If I’m being asked to part with £105 for a baselayer, I want it to work some minor miracles. I’d want it to be massively warmer, much more breathable, better wicking, lighter and less likely to get smelly than any other baselayer I owned. And I’d want it to look good too.
So, imagine my amazement as this new Yak Wool (Yes, Yak. The hairy mountain beasts from the Himalayas) ticked all of those boxes and lived up to some bold claims by its new British manufacturer.
It’s always really difficult to relate numbers in marketing to actual, real-world performance. And especially when those numbers are for things like breathability, so when they say that the Shola is made from Yak’s wool, which is:
17% better wicking,
66% more breathable,
than merino wool, what does that actually mean?
Well, it means that you can wear the Shola for 3 weeks, every day, doing everything from stomping round the hills to going to work to heavy-lifting and it won’t smell, it won’t ever feel sweaty and it won’t leave you chilly. It performs like your own hair. It becomes you, and short of catching a glimpse of yourself in the mirror and thinking “Damn, I look good in this” you’ll probably forget you’re even wearing a baselayer.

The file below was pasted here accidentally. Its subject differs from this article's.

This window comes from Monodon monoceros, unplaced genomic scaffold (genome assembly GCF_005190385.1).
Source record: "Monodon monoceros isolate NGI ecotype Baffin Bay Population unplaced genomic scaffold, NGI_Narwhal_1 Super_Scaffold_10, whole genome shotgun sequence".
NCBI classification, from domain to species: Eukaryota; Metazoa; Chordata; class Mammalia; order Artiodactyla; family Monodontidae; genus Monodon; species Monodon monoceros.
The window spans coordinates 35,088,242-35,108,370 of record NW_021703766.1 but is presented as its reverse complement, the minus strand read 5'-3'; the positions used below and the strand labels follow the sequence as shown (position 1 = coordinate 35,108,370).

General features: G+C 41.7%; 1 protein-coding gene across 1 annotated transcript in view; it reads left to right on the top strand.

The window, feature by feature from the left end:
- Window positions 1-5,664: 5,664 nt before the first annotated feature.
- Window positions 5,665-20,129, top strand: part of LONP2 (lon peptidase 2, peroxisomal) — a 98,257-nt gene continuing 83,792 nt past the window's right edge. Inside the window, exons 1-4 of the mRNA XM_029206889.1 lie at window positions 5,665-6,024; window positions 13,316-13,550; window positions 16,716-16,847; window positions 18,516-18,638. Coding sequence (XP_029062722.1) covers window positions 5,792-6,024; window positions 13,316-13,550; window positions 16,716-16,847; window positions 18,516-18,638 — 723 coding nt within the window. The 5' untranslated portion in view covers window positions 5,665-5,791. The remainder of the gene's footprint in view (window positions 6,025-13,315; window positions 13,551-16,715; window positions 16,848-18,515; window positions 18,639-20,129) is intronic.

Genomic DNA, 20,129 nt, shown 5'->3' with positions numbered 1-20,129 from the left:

A really flattering and yet snug fit, with a lush dark blue (obsidian) colour and simple detailing mean that the Shola is a garment that you can comfortably wear as an only-layer and not feel self-conscious, or like you’ve been caught on the way home from the gym. And since it has a UV protective equivalent of SPF40+ it does indeed work well as an only-layer in sunny climes.
And it’s soft. You wouldn’t think of a Yak being particularly soft, but it feels as snuggly as the finest merino, and so far mine hasn’t shown and sign of pilling.
The Kora ShoLa is an expensive piece of kit. But, based on my own use, I’d be happy to take it as my only baselayer on an extended trip. So maybe it’s a case of buy once, buy well, and make a sound investment.
Note: There’s also a women’s version, and matching bottoms for both sexes.